father: attributions of shyness implicitly linked to an assertion that I did not separate from mother with the associated idea of improper closeness to mother (co-opting of morality) and Oedipal jealousy. Social isolation was depicted as an indicator of "badness" in that it signified failure to individuate, with the associated idea of Oedipal jealousy.
mother: "you were never close to your father." Jealousy of my relationship with father, and devaluation of relationship. She was herself was left fatherless at age 4. "Stanback" "Andes candies" Use of oral incorporation to compensate for loss of father.
sister: attributions of shyness linked to a reversal and projection of her own fears of abandonment. Shyness (a fear of approaching the object) is the polar opposite of fear of abandonment (fear of rejection by an object with which one is bonded). Attributions of extreme shyness can therefore defend against abandonment fears that may be aroused by a competitor (here, a younger sibling) and will at the foundation these attributions of shyness will be asociated with unacknowledged jealousy. Social isolation was depicted as indicator of "badness" in that it signified lack of individuation, which aroused feelings of sibling rivalry (jealousy) and fear of abandonment. "He never had any friends" translates as "I am jealous of him and I fear being abandoned because of him."
examples of sisers fear of abandonment: Christmas ornament incident in 1965; writing down of events to relate to brother-in-law.
Implications for the Work Environment: It will be precisely those persons who are most afraid of losing their jobs (abandonment fears) who emphasize the issue of shyness; also actual shunning behaviors can be used to abreact subjective fears of abandonment.
brother-in-law: emphasis on parasitism and dependency. Here, morality was co-opted to defend against feelings of jealousy. "He lives off his mother" translates as "I am jealous of what he receives from his mother." Common element with sister: association of pathological shyness with envy issues. Return from first year of law school -- Neil Sagot's house -- "Do you feel sick" and swimming pool. ("At least he swims.")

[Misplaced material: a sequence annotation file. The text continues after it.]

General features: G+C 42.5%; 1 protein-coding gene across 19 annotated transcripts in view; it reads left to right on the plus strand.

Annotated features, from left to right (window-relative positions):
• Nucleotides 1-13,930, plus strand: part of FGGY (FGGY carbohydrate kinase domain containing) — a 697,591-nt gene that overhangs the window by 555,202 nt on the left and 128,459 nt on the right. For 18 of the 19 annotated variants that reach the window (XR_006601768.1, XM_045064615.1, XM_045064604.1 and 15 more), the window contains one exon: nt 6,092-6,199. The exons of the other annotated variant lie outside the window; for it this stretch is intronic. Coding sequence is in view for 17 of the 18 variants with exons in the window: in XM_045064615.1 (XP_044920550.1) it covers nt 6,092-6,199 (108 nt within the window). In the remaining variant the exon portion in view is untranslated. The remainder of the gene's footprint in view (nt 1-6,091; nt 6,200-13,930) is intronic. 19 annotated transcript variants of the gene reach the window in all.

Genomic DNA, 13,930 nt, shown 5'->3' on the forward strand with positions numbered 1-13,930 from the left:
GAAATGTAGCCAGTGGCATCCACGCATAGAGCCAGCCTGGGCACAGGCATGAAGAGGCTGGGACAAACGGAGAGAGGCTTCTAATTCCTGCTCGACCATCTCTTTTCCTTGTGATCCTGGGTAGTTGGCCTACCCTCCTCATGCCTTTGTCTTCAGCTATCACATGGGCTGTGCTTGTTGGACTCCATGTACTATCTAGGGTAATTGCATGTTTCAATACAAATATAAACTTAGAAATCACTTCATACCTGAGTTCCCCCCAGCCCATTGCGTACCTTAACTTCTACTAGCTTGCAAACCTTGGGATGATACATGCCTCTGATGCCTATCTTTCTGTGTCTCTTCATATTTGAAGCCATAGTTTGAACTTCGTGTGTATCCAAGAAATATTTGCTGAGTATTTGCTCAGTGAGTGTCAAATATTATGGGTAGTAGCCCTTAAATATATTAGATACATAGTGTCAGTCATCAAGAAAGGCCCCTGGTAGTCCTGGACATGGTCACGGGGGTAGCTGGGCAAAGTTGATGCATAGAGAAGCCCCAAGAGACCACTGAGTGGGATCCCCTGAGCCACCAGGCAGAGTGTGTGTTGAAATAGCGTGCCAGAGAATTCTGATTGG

Second issue: makes opportunistic use of what he castigates. Urges me to live with them (to get room and board money) -- outweighs desire to see me independent and live on my own.
Parallels situation from high school. Used to say "Why don't you have any friends." Yet he capitalized on my social isolation by having my parents house all to himself.
Attributions of aggression against protected object (third party) can be used to discharge the narcissistic injury associated with envy (jealousy in relation to third party).
A dynamic in which a victim of an injury complains. The accused perpetrator defends on the grounds that the victim has aggressed against a protected party.
Middle Ages: Jew complains about acts of violence against him. Anti-Semite answers: These are the people who murdered our Lord.
Nazi Germany: Jew complains about anti-Semitism. Nazis respond: These people are destroying Germany (protected object; for Hitler, a derivative of the mother).
Freedman: Complains about aggression in the family directed against him. Sister and brother-in-law respond: He was a spoiled monster who murdered his mother.
One possible psychoanalytic interpretation is that the victimizer experiences the accusation as a narcissistic injury and transmutes that injury, or displaces the injury onto a protectd object. Thus:
"I feel injured by his accusation" transmuted into "He has injured the protected object."
In effect, the victimizer preserves narcissistic integrity by displacing the ego injury onto the protected object. What is interesting is that the act of projection is itself a defense against narcissistic injury: by means of projection the individual preserves his narcissistic integrity by displacing blame onto a third party. There is thus an insidious relationship between the act aggressive projection and the defense against the attribution of injurious projection.